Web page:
There's so much bad news about global heating and the extinction of wildlife, that it can be difficult to communicate the subject in a way that penetrates the collective fatigue. But occasionally, a creative idea can stand out, and this is one that's still getting attention online years after it was devised.
Josh Smith created a series of computer-generated images of endangered species using the same number of pixels as the numbers of the species that remain in existence. The closer to extinction, the fewer pixels and the more abstract the edited image becomes (see our pick of the best photo editing software).
Every Pixels is one animal. The more pixelated the image, the closer it is to extinction."
In Smith's project, an image of an Asian elephant looks like a low resolution photo but is still clearly recognisable since there remain between 40,000 and 50,000 of them. But critically endangered species like the Amur leopard become impossible to identify through the abstraction since there are only 60 of them left.
The project was inspired by a 2008 campaign for WWF Japan called Population by pixel (opens in new tab). Created by Hakuhodo C&D / Tokyo with Nami Hoshino, Yoshiyuki Mikami. the campaign featured just four billboards, each showing an endangered species (Panda, Ethiopian Wolf, Japanese Golden Eagle and Cross River Gorilla)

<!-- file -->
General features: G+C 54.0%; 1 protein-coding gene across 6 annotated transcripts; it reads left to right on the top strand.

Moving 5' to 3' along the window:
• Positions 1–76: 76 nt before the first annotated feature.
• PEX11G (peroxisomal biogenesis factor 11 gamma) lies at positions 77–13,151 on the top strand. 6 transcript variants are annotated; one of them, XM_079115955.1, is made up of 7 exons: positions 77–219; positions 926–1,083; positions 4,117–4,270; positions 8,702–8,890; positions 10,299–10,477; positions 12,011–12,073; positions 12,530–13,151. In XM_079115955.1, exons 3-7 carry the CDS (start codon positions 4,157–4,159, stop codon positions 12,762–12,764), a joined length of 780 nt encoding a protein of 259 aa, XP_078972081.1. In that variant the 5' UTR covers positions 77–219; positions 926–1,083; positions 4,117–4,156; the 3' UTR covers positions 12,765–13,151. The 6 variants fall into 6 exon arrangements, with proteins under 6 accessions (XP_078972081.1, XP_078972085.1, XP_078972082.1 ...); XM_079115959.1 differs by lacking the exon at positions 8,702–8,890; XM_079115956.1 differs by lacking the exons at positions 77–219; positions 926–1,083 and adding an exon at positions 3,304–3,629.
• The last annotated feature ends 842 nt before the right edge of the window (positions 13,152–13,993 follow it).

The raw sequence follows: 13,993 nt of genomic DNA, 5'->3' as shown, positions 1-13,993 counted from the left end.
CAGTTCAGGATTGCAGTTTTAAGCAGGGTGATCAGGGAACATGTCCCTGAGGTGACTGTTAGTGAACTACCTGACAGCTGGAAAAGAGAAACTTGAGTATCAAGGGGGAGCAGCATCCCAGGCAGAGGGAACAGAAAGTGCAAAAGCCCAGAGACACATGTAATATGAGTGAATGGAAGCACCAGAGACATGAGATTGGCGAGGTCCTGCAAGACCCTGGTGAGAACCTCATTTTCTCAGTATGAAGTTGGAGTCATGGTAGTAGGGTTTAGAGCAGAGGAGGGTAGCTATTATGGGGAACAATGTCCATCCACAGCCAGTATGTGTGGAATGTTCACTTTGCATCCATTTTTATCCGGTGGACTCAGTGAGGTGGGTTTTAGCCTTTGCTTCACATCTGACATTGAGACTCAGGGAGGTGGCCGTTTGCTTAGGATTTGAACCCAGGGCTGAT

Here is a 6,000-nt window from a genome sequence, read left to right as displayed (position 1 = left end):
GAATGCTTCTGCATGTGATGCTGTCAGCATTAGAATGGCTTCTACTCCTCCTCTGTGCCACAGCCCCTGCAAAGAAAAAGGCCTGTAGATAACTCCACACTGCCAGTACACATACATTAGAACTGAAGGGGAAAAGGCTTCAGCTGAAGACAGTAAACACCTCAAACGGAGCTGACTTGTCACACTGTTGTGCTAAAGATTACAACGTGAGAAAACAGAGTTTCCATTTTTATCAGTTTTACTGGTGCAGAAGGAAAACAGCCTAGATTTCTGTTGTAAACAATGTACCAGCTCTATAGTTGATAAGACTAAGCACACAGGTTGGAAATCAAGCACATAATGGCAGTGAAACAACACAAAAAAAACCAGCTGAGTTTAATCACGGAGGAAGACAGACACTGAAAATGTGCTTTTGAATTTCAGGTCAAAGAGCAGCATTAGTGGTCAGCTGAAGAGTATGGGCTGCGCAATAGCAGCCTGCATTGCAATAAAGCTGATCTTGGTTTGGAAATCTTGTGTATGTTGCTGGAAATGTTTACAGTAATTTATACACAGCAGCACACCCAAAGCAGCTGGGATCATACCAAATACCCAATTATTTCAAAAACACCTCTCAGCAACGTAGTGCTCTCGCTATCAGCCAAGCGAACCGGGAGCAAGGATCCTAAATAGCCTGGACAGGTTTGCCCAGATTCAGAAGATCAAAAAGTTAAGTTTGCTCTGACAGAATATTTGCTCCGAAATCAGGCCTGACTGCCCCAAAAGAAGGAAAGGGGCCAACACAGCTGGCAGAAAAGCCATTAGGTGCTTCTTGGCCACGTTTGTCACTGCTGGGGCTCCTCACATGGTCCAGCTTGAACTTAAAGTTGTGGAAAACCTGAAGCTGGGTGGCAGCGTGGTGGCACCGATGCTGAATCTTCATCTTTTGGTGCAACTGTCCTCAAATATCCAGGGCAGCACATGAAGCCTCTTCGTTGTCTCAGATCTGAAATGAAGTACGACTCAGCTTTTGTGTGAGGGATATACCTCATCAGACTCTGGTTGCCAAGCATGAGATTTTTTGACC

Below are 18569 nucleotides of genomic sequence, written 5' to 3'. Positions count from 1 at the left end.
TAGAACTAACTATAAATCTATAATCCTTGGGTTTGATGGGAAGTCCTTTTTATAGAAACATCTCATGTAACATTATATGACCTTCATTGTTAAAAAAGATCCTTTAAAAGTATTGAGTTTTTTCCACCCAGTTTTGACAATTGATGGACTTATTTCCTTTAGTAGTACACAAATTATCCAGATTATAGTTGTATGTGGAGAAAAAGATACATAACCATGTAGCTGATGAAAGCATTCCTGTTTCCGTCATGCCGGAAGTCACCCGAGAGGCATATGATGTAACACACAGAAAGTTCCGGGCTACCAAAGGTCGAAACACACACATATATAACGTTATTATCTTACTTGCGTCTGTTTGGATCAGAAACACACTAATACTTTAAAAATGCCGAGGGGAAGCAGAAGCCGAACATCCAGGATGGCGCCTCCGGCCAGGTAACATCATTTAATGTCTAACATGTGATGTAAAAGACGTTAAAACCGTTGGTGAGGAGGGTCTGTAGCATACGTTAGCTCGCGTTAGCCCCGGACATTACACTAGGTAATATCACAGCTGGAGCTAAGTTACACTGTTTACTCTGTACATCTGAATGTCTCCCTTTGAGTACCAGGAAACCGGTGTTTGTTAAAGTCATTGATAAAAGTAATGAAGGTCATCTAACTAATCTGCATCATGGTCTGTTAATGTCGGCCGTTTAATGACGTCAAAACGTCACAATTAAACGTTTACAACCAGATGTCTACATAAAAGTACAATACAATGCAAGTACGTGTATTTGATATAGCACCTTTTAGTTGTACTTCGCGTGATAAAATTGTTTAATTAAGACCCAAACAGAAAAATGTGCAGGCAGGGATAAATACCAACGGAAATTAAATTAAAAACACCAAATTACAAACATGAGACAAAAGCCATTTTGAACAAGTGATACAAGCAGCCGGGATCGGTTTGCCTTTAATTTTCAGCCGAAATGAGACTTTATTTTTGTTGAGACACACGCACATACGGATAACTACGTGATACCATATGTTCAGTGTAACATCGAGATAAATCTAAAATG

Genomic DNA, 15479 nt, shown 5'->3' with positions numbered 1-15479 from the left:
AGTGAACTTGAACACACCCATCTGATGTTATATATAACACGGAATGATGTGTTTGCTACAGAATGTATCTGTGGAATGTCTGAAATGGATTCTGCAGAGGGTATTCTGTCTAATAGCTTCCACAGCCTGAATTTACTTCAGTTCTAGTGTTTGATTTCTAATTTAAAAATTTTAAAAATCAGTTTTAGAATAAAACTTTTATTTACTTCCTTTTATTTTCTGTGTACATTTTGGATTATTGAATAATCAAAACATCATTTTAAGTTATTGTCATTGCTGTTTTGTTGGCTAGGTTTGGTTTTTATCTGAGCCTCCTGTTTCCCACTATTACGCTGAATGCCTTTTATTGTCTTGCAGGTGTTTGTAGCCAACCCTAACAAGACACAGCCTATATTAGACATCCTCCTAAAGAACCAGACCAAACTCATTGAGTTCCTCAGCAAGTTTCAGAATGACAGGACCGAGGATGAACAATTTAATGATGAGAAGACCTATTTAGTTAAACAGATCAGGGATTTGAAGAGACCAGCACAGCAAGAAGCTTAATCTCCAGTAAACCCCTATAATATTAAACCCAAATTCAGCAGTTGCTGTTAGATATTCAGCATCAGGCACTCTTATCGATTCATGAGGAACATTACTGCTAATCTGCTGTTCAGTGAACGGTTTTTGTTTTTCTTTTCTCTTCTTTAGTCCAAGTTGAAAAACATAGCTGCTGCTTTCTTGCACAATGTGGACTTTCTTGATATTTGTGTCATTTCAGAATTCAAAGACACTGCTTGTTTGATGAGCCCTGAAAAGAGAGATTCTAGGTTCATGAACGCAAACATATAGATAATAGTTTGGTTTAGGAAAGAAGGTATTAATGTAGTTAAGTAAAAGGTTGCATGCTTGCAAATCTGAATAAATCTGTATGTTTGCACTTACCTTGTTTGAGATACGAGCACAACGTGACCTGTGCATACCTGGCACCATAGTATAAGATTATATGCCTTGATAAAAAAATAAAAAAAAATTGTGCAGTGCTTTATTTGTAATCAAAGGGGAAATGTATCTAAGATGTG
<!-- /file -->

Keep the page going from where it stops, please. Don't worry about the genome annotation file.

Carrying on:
Smith (opens in new tab) automated the process to apply it to many more species by scraping the Animal Planet endangered animals list. He took high-resolution photographs and pixelating them in post-production to use approximate number of pixels as the number of each species left in existence.
The fact that Smith's work continues to capture people's attention on social media today speaks for the ingenuity and impact of the original campaign, and its ability to capture beauty and vulnerability through digital work. The technique also turns photographs into a kind of infographic, without the need for much more design intervention (see our pick of the best infographic makers).